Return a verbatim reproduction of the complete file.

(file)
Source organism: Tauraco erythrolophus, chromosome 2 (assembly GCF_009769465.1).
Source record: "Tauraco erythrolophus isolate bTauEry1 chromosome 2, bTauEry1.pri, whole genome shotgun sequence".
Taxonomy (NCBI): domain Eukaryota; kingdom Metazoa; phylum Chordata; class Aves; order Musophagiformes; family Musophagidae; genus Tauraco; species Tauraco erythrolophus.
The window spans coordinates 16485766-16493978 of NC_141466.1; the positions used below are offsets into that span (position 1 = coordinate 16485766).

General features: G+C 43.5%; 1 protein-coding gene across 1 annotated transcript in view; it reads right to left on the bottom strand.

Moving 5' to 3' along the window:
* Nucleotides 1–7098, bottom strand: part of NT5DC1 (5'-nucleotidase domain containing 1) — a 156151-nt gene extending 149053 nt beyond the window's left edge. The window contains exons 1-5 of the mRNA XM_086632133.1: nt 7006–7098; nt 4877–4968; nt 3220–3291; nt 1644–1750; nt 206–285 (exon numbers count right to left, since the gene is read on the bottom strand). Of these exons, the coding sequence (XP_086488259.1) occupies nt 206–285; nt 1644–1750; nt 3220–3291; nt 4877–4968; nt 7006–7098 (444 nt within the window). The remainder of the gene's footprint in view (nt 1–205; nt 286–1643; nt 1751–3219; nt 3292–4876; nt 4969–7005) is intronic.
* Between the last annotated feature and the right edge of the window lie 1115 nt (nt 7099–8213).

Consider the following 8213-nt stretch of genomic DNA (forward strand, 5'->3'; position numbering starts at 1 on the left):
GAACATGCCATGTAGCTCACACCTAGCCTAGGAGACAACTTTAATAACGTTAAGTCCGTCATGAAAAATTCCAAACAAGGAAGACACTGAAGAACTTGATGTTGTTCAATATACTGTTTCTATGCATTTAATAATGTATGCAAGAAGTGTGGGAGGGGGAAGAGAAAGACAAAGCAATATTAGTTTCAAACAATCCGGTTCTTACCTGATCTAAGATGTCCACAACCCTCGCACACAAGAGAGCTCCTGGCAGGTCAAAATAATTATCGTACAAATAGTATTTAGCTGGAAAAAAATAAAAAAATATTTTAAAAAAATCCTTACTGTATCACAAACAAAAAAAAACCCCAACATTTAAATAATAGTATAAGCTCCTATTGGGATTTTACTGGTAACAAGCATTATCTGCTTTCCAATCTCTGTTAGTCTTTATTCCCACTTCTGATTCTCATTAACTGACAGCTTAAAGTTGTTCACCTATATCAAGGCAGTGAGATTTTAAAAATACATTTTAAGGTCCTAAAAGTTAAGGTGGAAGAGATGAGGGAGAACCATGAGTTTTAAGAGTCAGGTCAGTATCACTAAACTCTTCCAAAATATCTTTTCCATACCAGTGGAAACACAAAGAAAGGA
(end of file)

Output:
Source organism: Tauraco erythrolophus, chromosome 2 (assembly GCF_009769465.1).
Source record: "Tauraco erythrolophus isolate bTauEry1 chromosome 2, bTauEry1.pri, whole genome shotgun sequence".
Taxonomy (NCBI): domain Eukaryota; kingdom Metazoa; phylum Chordata; class Aves; order Musophagiformes; family Musophagidae; genus Tauraco; species Tauraco erythrolophus.
The window spans coordinates 16485766-16493978 of NC_141466.1; the positions used below are offsets into that span (position 1 = coordinate 16485766).

General features: G+C 43.5%; 1 protein-coding gene across 1 annotated transcript in view; it reads right to left on the bottom strand.

Moving 5' to 3' along the window:
* Nucleotides 1–7098, bottom strand: part of NT5DC1 (5'-nucleotidase domain containing 1) — a 156151-nt gene extending 149053 nt beyond the window's left edge. The window contains exons 1-5 of the mRNA XM_086632133.1: nt 7006–7098; nt 4877–4968; nt 3220–3291; nt 1644–1750; nt 206–285 (exon numbers count right to left, since the gene is read on the bottom strand). Of these exons, the coding sequence (XP_086488259.1) occupies nt 206–285; nt 1644–1750; nt 3220–3291; nt 4877–4968; nt 7006–7098 (444 nt within the window). The remainder of the gene's footprint in view (nt 1–205; nt 286–1643; nt 1751–3219; nt 3292–4876; nt 4969–7005) is intronic.
* Between the last annotated feature and the right edge of the window lie 1115 nt (nt 7099–8213).

Consider the following 8213-nt stretch of genomic DNA (forward strand, 5'->3'; position numbering starts at 1 on the left):
GAACATGCCATGTAGCTCACACCTAGCCTAGGAGACAACTTTAATAACGTTAAGTCCGTCATGAAAAATTCCAAACAAGGAAGACACTGAAGAACTTGATGTTGTTCAATATACTGTTTCTATGCATTTAATAATGTATGCAAGAAGTGTGGGAGGGGGAAGAGAAAGACAAAGCAATATTAGTTTCAAACAATCCGGTTCTTACCTGATCTAAGATGTCCACAACCCTCGCACACAAGAGAGCTCCTGGCAGGTCAAAATAATTATCGTACAAATAGTATTTAGCTGGAAAAAAATAAAAAAATATTTTAAAAAAATCCTTACTGTATCACAAACAAAAAAAAACCCCAACATTTAAATAATAGTATAAGCTCCTATTGGGATTTTACTGGTAACAAGCATTATCTGCTTTCCAATCTCTGTTAGTCTTTATTCCCACTTCTGATTCTCATTAACTGACAGCTTAAAGTTGTTCACCTATATCAAGGCAGTGAGATTTTAAAAATACATTTTAAGGTCCTAAAAGTTAAGGTGGAAGAGATGAGGGAGAACCATGAGTTTTAAGAGTCAGGTCAGTATCACTAAACTCTTCCAAAATATCTTTTCCATACCAGTGGAAACACAAAGAAAGGA